Secondary jobs as a share of filled jobs in the Education and training industry decreased from 7.9 per cent in 2013-14 to 5.2 per cent in 2016-17. Tertiary education (the subdivision with the greatest proportion of secondary jobs to filled jobs) dropped from 11.9 per cent in 2013-14, to 8.2 per cent in 2016-17. Similarly, Preschool and school education dropped from 6.4 per cent in 2013-14, to 4.1 per cent in 2016-17. Adult, community and other education remained relatively steady throughout the period, fluctuating between 6.3 per cent in 2010-11, and 5.0 per cent in 2016-17.


Graph 3: Secondary jobs as a share of filled jobs
Graph 3 Secondary jobs as a share of filled jobs
Source: Labour Account Australia, Quarterly Experimental Estimates (cat: 6150.0.55.003)


The number of average weekly hours actually worked per employed person remained steady across Education and training, decreasing by 0.2 per cent to 28.9 hours over the seven years since 2010-11. This decrease reflects a faster rate of growth in the number of employed persons (14.1 per cent) compared with the number of hours actually worked (13.9 per cent). Preschool and school education remained steady, with a decrease of 0.3 per cent to 30.4 hours over the period.

The digital disruption which may have affected the average hourly wage for Tertiary education may also have had an impact on the number of hours worked for that subdivision. As well as increasing the number of potential students, online delivery may also be accountable for the average weekly hours worked per employed person in Tertiary education declining by 2.6 per cent, to 27.7 hours in 2016-17.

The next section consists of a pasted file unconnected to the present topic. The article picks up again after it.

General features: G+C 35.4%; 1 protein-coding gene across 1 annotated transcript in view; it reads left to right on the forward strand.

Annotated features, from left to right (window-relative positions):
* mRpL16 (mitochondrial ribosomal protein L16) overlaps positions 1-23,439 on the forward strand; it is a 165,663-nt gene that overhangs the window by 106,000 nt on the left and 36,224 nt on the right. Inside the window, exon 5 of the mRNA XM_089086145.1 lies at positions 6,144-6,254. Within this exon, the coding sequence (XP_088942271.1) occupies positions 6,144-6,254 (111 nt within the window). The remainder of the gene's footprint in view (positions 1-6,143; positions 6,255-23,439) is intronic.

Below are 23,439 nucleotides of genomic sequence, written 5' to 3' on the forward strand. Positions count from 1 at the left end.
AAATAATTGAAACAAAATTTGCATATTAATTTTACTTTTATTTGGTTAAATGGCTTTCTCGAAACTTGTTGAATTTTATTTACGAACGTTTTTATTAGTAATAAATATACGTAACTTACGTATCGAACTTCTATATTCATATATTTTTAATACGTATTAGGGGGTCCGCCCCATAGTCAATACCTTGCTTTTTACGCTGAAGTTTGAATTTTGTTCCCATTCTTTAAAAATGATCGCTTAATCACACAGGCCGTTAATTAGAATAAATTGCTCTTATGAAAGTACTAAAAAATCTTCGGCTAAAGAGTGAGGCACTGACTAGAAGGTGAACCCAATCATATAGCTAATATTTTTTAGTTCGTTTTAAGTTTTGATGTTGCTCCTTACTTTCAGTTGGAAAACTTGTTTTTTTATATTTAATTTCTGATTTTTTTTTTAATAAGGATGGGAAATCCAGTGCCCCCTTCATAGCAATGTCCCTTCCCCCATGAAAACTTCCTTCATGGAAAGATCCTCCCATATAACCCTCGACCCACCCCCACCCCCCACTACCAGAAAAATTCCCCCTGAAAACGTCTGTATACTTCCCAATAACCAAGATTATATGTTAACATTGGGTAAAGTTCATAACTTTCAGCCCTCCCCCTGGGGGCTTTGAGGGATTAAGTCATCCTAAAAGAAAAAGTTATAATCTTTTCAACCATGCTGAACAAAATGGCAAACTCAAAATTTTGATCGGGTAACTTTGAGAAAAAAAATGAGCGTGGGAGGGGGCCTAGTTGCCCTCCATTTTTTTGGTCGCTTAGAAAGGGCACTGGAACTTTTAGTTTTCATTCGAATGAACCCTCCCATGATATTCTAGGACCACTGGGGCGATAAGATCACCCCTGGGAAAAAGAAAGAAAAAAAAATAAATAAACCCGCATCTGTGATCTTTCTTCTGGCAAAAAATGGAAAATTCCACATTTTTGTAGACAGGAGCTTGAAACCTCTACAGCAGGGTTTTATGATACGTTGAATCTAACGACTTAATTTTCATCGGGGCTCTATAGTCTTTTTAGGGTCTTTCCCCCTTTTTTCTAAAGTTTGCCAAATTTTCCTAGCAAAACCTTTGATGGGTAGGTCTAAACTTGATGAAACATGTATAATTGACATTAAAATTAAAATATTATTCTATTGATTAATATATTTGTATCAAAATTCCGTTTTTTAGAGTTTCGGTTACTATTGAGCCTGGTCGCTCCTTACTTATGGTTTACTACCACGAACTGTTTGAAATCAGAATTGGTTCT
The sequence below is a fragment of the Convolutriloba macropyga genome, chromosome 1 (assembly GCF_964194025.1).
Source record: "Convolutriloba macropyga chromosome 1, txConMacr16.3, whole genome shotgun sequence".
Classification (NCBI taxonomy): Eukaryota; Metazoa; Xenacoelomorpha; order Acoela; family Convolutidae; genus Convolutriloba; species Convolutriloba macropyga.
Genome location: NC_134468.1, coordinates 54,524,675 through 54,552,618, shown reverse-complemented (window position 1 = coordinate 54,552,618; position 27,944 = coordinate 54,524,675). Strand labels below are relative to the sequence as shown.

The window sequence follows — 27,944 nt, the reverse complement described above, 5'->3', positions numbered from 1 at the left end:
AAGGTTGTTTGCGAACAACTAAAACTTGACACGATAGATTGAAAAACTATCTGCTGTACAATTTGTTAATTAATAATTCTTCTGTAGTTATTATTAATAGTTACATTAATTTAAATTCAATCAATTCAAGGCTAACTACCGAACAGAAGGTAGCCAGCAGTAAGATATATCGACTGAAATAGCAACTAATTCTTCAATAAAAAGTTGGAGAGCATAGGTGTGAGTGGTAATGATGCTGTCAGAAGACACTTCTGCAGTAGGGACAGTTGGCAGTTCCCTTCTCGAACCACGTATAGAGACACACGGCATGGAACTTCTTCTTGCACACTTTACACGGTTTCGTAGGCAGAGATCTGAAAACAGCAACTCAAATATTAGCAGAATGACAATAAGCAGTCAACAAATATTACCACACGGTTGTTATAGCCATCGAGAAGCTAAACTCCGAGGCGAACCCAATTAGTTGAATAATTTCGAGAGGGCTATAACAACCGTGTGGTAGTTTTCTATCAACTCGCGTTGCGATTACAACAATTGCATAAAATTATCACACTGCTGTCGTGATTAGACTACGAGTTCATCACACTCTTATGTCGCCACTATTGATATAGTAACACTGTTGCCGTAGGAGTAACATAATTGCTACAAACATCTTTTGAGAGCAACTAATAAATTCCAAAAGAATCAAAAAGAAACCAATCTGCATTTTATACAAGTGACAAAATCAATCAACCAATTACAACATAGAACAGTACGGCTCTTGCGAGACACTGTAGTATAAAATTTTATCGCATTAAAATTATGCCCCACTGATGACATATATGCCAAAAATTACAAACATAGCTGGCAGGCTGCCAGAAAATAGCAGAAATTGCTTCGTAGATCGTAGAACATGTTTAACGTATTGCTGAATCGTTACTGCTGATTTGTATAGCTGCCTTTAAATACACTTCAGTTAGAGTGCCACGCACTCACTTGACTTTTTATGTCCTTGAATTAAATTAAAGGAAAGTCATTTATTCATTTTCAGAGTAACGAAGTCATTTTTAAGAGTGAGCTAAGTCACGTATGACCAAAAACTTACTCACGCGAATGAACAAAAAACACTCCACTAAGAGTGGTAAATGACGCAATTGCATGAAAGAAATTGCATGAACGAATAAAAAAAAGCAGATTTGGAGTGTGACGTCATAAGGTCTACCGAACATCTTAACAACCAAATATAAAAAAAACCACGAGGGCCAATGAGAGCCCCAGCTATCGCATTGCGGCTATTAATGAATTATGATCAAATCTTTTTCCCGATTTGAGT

Graph 4: Average weekly hours worked per employed person
Graph 4 Average weekly hours worked per employed person
Source: Labour Account Australia, Quarterly Experimental Estimates (cat: 6150.0.55.003)


Job vacancies in Education and training rose by 65.3 per cent, from 3,800 vacancies in 2010-11 to 6,200 vacancies in 2016-17. This upwards trend was consistent across all three subdivisions. The Proportion of Vacant Jobs (or PVJ) is calculated from the ratio of Job Vacancies to the industry Labour Force. There was an increase in the PVJ in recent years in all three Education and training subdivisions, most prominently in Adult, community and other education which increased from 0.4% in 2013-14, to 0.9% in 2016-17. See Proportion of Vacant Jobs - A New Way to Analyse the Labour Market for further information on PVJ for a more in-depth explanation and analysis of the PVJ.


Graph 5: Proportion of Vacant Jobs
Graph 5: Proportion of Vacant Jobs
Source: Proportion of Vacant Jobs - A New Way to Analyse the Labour Market, Labour Account Australia, Quarterly Experimental Estimates (cat: 6150.0.55.003)


As this spotlight has shown, the Australian Labour Account provides an overarching picture of the Australian labour market. Through bringing together a range of data, it is possible to produce highly coherent estimates of the number of jobs, people, hours worked and labour income in each industry.

Information on the Education and training industry can be found in Table 17 (for quarterly information) or Table 38 (for annual information, including information for the three subdivisions).